National Education Bill Rejected by NLD-Backed Group
By Yen Saning 28 March 2014
RANGOON — The National Network for Education Reform (NNER) has rejected a government-drafted national education bill submitted to Parliament earlier this month.
The NNER, a civil society group which includes the education bloc of the opposition National League for Democracy (NLD) party, says the proposed legislation gives the government too much control over the school system.
“The NNER has suggested academic freedom that reduces central control,” Thu Thu Mar, the education policy coordinator of the NNER’s working committee, told The Irrawaddy on Friday.
The National Education Bill was drafted by the government’s Education Promotion Implementation Committee (EPIC) and announced in state newspapers last week.
Another education bill has been drafted by the Lower House of Parliament but has not yet been shared with the public. The two bills were both submitted to Union Parliament on March 13 and are expected to be discussed at the same time.
In a statement released on Wednesday, the NNER criticized a provision in the government’s bill that would see the creation of a National Education Council comprising the vice president, ministers and other government officials.
“This is similar to the national education committee formed during the military regime. The National Education Council is another form of central control,” the network said in the statement.
“Though the law includes some suggestions from the NNER’s education policy, the government’s central control in the education sector is still obvious. The academic freedom of students and teachers is still under their control, and there are remaining concerns over freedom for ethnic languages and curriculum.”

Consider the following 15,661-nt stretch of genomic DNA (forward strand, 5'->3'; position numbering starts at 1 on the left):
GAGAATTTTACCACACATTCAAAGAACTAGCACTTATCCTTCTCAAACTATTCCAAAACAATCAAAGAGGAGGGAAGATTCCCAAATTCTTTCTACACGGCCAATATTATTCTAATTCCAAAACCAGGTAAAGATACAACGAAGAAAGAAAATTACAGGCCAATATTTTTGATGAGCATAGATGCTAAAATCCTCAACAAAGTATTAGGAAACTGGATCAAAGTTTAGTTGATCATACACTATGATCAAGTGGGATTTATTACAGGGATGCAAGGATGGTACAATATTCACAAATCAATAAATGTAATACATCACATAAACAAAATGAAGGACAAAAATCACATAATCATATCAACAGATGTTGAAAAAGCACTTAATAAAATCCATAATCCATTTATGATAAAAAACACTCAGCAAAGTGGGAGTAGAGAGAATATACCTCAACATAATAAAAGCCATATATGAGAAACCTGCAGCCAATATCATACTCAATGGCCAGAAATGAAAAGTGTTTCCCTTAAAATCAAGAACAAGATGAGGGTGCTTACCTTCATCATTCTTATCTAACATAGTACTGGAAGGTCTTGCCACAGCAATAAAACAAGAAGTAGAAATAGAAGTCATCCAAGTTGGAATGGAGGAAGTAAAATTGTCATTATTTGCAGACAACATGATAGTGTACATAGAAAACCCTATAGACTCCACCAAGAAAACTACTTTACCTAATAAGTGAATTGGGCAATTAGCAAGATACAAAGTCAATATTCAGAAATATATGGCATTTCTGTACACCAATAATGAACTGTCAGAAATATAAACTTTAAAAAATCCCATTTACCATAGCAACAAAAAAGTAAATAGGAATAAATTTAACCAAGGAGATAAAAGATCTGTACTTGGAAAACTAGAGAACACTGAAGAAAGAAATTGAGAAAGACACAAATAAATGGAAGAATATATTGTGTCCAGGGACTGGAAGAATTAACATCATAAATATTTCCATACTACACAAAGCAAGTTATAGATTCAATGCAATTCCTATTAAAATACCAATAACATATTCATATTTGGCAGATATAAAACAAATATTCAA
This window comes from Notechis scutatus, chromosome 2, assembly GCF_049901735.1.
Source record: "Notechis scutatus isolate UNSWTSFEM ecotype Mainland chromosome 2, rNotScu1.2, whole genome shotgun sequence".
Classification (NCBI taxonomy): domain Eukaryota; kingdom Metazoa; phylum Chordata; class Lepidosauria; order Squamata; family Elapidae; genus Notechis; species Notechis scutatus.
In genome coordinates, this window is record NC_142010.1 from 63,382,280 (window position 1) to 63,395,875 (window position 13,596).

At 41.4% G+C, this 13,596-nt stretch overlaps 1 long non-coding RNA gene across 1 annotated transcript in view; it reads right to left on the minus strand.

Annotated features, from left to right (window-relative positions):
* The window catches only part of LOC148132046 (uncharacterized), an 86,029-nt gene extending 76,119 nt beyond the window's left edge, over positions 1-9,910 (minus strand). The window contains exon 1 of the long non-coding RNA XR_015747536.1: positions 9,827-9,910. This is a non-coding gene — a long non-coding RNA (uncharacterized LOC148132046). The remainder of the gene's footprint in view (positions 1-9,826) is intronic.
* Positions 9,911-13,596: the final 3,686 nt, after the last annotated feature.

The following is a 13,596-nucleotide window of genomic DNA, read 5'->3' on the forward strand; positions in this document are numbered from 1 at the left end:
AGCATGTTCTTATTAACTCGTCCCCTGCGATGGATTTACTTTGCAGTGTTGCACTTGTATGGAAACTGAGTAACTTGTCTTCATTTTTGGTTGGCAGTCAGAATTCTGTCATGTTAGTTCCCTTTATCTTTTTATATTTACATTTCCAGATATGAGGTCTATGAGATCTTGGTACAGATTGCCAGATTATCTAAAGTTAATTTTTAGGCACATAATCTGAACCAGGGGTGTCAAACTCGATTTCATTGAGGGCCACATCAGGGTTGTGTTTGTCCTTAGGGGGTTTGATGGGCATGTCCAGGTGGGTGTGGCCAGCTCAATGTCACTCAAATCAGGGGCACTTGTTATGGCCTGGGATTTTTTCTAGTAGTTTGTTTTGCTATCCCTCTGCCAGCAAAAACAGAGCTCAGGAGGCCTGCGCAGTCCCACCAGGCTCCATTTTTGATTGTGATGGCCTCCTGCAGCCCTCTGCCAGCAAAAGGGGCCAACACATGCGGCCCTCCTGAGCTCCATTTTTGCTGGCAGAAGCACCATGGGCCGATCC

Thu Thu Mar said the government rushed through drafting the bill and failed to consult with members of the public before submitting it to Parliament.
“Educational policy should be discussed, with academic and public debate,” she said. “Based on these results, Parliament can pass a national education law and then the education department can implement it.
The NNER is a diverse network that also includes the 88 Generation Peace and Open Society, members of teachers’ unions, Buddhists monks and ethnic education groups.
The network formed in 2012 and has held seminars across the country to discuss education reform. In June last year it organized a national conference attended by 1,200 participants. After that, it sent a report with recommendations to lawmakers and the government.
These recommendations have not been formally discussed in Parliament. NLD lawmakers say they support the recommendations but are waiting for MPs from another party to call for formal discussion, fearing the proposals will be rejected if the opposition party brings them forward.